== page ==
* The U.K. government further reduced its stake in Lloyds Banking Group Plc to below 2% after the latest round of share sales. The government now has 1,410,483,319 shares in the lender, equivalent to 1.97% of voting rights, down from 2,104,606,310 shares and the same number of voting rights previously.

* Virgin Money Holdings (UK) Plc is this week expected to express interest in bidding for the troubled Co-operative Bank Plc, which put itself up for sale in February, according to The Times of London. U.S. private equity firms J.C. Flowers & Co. LLC and Cerberus Capital Management LP, as well as CYBG Plc, are also reportedly eyeing Co-op Bank.

* Meanwhile, Co-operative Group Ltd. will write off the value of its 20% shareholding in Co-op Bank, resulting in an approximately £140 million charge that will plunge the group to a statutory loss for the 2016 financial year, Sky News writes.

* Royal Bank of Scotland Group Plc is poised to book more than £125 million in legal costs relating to a case brought by disgruntled shareholders hit by the banking group's controversial £12 billion capital increase in 2008, City A.M. writes.

* Liontrust Asset Management Plc completed the acquisition of Alliance Trust Investment Ltd. from Alliance Trust Plc for a total consideration of up to £30 million. Liontrust issued 4,060,792 new ordinary shares worth 1 penny each to Alliance Trust as part of the consideration.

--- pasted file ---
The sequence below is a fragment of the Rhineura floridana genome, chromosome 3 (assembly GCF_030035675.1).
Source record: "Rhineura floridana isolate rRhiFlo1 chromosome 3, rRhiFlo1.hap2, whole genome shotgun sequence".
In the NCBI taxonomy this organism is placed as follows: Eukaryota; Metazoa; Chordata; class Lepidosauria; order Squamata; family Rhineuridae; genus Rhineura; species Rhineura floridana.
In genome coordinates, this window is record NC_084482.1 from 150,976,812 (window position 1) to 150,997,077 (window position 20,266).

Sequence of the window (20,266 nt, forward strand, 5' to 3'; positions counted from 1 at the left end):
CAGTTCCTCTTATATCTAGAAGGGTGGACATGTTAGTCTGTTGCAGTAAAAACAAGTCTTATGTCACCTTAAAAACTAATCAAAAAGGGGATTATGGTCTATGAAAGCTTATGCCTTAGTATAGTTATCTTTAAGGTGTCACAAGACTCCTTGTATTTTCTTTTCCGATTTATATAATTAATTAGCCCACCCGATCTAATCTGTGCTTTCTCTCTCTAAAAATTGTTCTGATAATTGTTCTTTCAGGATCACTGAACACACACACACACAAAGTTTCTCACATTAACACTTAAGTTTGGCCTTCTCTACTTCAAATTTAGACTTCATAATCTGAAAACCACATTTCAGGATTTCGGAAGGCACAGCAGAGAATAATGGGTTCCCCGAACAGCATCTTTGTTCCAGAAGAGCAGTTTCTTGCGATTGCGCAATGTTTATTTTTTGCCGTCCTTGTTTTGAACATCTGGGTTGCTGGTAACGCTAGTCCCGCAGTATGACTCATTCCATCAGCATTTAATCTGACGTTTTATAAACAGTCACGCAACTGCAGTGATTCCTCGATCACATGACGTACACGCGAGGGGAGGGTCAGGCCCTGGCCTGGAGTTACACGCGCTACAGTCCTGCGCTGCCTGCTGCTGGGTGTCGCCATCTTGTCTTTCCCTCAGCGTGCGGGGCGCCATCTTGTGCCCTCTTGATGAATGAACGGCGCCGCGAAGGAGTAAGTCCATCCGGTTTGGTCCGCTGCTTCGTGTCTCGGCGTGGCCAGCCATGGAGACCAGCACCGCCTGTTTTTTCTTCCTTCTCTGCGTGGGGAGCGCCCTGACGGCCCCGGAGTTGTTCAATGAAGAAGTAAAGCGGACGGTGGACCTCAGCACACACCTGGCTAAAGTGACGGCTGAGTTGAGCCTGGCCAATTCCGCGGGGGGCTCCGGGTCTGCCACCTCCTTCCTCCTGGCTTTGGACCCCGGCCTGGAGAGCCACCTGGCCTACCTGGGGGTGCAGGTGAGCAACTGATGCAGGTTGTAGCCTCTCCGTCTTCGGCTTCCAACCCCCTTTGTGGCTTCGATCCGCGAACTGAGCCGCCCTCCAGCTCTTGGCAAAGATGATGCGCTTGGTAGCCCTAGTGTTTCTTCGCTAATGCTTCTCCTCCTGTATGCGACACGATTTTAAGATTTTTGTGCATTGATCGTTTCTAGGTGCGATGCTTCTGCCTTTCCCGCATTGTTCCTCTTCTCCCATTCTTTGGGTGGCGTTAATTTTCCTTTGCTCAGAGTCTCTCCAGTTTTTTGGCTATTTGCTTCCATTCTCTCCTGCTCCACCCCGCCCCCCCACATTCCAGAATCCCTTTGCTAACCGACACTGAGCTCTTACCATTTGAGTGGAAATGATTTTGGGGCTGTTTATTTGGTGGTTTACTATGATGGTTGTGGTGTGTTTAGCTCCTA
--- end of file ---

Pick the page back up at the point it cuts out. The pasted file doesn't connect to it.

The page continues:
* Frenkel Topping Group Plc today commenced a formal sales process of the group as part of a review of strategic options to "accelerate the enhancement" in its competitive position and maximize shareholder value.

GERMANY, SWITZERLAND AND AUSTRIA

* A U.S. court imposed a $150 million fine on Deutsche Bank Group Services (UK) Ltd., a Deutsche Bank AG subsidiary in London, for its role in a Libor rigging scheme uncovered in 2012, Focus reports. The fine is not part of the $2.5 billion settlement Deutsche Bank already reached with British and U.S. authorities.

* Authorities raided Credit Suisse Group AG offices in London, Paris and Amsterdam last Thursday over possible tax offenses by clients, the bank said, adding that it was cooperating with investigators and emphasizing that it applied "a strict zero-tolerance policy" on tax evasion. Reuters, Bloomberg News and the Financial Times also report.

* Switzerland's attorney general ordered the freezing of CHF160 million of allegedly untaxed money on Credit Suisse accounts belonging to Álvaro Sobrinho, the former CEO of the Angolan unit of collapsed Portuguese bank Banco Espirito Santo SA, Tages-Anzeiger notes.

* Commerzbank AG's and Allianz Group's investment unit Pacific Investment Management Co. LLC is among the plaintiffs seeking to hold Wells Fargo & Co. responsible for billions of dollars of claimed investor losses from handling risky RMBS during the 2008 financial crisis, Handelsblatt reports.